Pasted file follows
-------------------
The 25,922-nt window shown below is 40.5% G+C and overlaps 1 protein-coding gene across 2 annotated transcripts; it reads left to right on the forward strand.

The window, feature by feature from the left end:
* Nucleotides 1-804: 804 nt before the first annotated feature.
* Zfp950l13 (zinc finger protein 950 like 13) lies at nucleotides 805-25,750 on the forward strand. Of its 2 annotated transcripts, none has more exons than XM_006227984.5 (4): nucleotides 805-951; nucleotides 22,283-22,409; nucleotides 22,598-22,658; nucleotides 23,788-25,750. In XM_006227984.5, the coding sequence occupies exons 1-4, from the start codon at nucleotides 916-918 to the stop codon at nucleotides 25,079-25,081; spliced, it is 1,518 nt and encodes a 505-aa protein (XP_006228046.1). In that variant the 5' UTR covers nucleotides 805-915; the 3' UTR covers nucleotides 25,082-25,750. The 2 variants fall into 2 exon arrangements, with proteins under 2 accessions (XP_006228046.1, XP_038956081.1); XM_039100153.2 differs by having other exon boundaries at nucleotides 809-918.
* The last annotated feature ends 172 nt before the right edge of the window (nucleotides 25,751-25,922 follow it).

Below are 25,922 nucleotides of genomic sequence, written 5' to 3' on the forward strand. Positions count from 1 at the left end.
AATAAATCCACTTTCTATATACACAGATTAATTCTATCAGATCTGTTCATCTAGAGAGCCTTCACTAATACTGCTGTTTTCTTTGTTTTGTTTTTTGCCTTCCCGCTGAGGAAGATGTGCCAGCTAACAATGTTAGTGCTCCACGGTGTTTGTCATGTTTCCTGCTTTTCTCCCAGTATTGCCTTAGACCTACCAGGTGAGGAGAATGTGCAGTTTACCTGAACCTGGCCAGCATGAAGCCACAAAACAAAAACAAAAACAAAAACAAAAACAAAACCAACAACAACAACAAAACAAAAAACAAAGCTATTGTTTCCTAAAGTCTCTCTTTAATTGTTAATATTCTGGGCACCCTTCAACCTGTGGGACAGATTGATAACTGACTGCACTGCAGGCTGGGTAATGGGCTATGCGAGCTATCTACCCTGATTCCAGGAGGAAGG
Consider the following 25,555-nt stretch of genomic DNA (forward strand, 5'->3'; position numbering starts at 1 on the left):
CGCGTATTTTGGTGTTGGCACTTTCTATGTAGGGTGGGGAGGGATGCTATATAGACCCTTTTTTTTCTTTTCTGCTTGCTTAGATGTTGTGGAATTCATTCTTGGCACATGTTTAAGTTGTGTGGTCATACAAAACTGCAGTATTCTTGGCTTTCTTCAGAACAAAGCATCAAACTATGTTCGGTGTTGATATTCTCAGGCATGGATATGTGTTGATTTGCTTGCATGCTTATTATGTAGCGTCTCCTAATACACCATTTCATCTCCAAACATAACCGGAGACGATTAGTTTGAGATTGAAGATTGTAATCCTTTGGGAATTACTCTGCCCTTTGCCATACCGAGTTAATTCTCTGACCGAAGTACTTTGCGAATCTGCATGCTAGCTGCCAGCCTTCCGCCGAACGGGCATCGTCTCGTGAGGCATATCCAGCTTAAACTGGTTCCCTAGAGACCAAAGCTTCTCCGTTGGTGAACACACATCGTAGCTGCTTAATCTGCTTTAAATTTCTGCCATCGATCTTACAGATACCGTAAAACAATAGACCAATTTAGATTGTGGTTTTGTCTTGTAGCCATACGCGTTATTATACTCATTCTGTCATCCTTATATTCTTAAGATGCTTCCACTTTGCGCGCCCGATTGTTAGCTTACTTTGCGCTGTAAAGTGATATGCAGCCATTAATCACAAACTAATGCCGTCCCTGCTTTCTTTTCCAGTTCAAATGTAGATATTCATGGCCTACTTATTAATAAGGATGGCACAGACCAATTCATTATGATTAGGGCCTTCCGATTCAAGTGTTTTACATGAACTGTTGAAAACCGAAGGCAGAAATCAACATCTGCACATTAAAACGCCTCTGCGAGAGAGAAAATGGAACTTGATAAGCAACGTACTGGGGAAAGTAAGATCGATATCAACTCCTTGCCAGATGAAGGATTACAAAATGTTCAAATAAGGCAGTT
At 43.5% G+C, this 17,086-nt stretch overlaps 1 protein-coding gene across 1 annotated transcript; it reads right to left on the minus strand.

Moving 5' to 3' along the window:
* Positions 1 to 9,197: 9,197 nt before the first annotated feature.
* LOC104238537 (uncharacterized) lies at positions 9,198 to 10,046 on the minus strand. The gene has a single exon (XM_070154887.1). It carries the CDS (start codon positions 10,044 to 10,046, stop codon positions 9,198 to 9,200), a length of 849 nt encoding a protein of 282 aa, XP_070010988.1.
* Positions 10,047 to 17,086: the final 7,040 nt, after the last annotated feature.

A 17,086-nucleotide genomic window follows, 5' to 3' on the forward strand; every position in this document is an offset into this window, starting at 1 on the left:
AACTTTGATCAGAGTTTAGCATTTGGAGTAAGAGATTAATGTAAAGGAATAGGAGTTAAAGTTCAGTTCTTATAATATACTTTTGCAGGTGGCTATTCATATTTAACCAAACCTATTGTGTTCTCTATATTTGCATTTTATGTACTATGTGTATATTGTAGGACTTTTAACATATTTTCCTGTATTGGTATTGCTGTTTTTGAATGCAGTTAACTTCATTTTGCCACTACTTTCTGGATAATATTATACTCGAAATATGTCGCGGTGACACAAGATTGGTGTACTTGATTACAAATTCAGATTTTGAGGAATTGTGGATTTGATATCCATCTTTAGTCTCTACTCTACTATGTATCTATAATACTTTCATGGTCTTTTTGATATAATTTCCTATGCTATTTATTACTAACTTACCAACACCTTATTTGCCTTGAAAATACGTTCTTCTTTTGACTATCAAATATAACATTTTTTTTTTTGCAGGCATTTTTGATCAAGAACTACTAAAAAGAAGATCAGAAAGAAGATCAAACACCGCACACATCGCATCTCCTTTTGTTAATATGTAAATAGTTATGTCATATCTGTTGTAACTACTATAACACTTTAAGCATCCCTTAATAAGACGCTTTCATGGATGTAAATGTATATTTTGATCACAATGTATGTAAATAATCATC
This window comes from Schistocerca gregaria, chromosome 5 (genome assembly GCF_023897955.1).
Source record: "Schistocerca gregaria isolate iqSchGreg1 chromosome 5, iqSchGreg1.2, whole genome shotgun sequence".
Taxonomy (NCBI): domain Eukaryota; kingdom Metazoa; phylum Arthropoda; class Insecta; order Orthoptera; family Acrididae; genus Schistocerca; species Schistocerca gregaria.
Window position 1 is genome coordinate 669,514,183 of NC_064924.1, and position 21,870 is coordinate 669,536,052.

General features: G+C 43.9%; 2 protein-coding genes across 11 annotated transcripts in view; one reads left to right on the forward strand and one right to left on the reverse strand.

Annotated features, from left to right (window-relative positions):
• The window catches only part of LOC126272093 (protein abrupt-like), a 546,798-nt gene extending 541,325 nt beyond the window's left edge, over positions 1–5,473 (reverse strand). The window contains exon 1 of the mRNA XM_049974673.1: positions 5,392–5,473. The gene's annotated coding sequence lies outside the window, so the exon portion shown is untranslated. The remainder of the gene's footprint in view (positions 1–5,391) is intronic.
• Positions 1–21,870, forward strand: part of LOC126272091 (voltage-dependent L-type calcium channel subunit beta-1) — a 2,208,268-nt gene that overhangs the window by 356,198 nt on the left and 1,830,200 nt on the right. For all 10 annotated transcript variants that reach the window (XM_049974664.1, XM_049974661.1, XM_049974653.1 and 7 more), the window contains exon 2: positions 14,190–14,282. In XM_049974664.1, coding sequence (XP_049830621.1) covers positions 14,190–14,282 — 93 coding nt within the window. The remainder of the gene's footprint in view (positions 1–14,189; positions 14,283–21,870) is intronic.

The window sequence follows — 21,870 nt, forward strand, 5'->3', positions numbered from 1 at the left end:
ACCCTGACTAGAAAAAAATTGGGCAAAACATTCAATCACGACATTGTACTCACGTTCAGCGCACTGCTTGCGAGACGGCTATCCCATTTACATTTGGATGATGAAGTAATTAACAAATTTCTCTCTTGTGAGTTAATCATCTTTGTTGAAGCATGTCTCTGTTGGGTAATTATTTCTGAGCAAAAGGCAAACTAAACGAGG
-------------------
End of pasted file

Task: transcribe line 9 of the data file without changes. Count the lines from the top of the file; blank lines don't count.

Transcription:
CGCGTATTTTGGTGTTGGCACTTTCTATGTAGGGTGGGGAGGGATGCTATATAGACCCTTTTTTTTCTTTTCTGCTTGCTTAGATGTTGTGGAATTCATTCTTGGCACATGTTTAAGTTGTGTGGTCATACAAAACTGCAGTATTCTTGGCTTTCTTCAGAACAAAGCATCAAACTATGTTCGGTGTTGATATTCTCAGGCATGGATATGTGTTGATTTGCTTGCATGCTTATTATGTAGCGTCTCCTAATACACCATTTCATCTCCAAACATAACCGGAGACGATTAGTTTGAGATTGAAGATTGTAATCCTTTGGGAATTACTCTGCCCTTTGCCATACCGAGTTAATTCTCTGACCGAAGTACTTTGCGAATCTGCATGCTAGCTGCCAGCCTTCCGCCGAACGGGCATCGTCTCGTGAGGCATATCCAGCTTAAACTGGTTCCCTAGAGACCAAAGCTTCTCCGTTGGTGAACACACATCGTAGCTGCTTAATCTGCTTTAAATTTCTGCCATCGATCTTACAGATACCGTAAAACAATAGACCAATTTAGATTGTGGTTTTGTCTTGTAGCCATACGCGTTATTATACTCATTCTGTCATCCTTATATTCTTAAGATGCTTCCACTTTGCGCGCCCGATTGTTAGCTTACTTTGCGCTGTAAAGTGATATGCAGCCATTAATCACAAACTAATGCCGTCCCTGCTTTCTTTTCCAGTTCAAATGTAGATATTCATGGCCTACTTATTAATAAGGATGGCACAGACCAATTCATTATGATTAGGGCCTTCCGATTCAAGTGTTTTACATGAACTGTTGAAAACCGAAGGCAGAAATCAACATCTGCACATTAAAACGCCTCTGCGAGAGAGAAAATGGAACTTGATAAGCAACGTACTGGGGAAAGTAAGATCGATATCAACTCCTTGCCAGATGAAGGATTACAAAATGTTCAAATAAGGCAGTT